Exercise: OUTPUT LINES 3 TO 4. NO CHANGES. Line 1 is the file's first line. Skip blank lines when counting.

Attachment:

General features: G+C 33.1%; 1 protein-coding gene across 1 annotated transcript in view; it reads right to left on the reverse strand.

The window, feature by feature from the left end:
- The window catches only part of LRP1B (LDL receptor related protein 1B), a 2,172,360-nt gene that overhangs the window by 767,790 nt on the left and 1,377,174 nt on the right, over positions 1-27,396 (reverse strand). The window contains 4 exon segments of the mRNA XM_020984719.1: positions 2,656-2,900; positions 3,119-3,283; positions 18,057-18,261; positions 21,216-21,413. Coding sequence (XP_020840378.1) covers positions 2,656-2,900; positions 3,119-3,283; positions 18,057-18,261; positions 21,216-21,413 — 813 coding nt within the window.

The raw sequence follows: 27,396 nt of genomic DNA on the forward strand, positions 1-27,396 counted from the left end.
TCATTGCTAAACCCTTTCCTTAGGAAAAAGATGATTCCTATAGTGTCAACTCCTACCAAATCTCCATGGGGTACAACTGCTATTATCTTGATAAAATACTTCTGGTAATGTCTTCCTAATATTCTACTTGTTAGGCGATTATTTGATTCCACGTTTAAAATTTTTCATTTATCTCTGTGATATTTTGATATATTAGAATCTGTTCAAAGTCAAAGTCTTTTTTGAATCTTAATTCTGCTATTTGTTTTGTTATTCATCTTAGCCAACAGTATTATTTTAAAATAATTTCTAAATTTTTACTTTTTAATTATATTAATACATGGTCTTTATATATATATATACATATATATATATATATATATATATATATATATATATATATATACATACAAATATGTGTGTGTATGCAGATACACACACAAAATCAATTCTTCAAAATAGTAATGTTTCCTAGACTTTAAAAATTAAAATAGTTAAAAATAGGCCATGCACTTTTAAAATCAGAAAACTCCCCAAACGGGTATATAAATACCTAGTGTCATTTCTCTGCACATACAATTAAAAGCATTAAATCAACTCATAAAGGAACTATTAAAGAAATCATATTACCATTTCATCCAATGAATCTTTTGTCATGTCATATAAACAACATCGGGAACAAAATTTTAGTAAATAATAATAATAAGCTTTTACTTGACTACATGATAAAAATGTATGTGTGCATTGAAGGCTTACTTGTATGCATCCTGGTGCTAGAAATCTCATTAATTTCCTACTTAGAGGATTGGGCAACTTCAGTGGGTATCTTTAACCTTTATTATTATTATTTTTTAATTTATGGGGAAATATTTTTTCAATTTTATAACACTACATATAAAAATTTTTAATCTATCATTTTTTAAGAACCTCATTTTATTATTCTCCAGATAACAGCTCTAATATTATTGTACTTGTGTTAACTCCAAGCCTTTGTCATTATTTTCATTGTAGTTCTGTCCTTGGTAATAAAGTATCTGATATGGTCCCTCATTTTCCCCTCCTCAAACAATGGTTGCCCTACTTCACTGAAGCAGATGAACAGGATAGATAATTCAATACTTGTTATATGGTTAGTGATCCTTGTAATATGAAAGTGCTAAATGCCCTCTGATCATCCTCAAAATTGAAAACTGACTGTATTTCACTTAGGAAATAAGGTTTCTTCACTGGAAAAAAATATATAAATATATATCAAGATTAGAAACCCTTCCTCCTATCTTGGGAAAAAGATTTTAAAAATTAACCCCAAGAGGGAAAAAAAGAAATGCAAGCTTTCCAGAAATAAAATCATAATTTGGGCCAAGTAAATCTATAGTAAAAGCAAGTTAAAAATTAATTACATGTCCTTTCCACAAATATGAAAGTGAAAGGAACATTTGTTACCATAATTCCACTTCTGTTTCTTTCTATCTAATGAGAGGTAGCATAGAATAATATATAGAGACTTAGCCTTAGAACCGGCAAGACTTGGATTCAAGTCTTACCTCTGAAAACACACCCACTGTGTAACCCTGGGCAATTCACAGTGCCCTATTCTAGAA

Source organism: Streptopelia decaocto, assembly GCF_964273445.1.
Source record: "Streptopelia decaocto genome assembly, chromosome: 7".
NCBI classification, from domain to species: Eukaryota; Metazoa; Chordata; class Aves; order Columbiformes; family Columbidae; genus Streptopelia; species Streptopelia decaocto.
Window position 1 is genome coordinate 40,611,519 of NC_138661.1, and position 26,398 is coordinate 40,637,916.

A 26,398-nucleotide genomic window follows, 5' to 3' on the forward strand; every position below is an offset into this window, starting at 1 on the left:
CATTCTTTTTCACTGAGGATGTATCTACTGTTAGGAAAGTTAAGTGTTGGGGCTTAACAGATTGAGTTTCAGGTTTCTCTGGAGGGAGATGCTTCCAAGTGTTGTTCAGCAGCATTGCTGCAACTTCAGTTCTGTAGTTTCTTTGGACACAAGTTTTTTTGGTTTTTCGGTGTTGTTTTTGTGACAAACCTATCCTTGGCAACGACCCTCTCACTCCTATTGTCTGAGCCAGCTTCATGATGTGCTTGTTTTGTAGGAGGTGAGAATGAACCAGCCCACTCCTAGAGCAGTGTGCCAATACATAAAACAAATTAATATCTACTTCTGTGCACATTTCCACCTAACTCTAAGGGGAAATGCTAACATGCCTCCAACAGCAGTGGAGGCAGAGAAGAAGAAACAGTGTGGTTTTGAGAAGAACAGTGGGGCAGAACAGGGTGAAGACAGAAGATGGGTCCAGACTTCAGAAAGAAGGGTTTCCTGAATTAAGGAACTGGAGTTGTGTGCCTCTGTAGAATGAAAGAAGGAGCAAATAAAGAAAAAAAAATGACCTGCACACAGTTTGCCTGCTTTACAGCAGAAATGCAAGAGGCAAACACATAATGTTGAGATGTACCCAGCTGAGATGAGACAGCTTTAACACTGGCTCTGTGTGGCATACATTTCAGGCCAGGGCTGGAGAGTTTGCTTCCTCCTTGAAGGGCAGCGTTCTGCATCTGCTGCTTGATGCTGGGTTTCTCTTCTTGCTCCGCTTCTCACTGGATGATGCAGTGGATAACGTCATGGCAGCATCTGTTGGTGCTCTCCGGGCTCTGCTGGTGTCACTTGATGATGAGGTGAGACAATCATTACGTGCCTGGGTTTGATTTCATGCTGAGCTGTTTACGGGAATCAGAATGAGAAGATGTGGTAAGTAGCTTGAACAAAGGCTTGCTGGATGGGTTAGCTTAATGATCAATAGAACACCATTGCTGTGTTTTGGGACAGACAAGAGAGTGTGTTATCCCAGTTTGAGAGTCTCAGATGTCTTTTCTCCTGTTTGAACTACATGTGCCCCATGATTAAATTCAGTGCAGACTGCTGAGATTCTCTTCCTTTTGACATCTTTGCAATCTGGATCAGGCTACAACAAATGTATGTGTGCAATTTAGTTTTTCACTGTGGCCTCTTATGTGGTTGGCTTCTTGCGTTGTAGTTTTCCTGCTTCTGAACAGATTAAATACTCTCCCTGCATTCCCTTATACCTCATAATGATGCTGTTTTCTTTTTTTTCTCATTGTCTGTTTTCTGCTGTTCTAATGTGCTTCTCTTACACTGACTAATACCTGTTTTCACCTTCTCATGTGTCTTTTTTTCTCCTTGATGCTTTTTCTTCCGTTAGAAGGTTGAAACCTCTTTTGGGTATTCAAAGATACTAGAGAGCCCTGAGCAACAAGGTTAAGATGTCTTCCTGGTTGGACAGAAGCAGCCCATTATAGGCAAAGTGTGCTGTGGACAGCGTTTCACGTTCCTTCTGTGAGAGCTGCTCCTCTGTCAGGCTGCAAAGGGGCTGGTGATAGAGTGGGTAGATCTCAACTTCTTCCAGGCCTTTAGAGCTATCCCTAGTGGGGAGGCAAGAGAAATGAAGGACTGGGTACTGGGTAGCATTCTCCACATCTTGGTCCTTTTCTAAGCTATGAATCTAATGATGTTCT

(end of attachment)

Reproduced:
- The window catches only part of LRP1B (LDL receptor related protein 1B), a 2,172,360-nt gene that overhangs the window by 767,790 nt on the left and 1,377,174 nt on the right, over positions 1-27,396 (reverse strand). The window contains 4 exon segments of the mRNA XM_020984719.1: positions 2,656-2,900; positions 3,119-3,283; positions 18,057-18,261; positions 21,216-21,413. Coding sequence (XP_020840378.1) covers positions 2,656-2,900; positions 3,119-3,283; positions 18,057-18,261; positions 21,216-21,413 — 813 coding nt within the window.

The raw sequence follows: 27,396 nt of genomic DNA on the forward strand, positions 1-27,396 counted from the left end.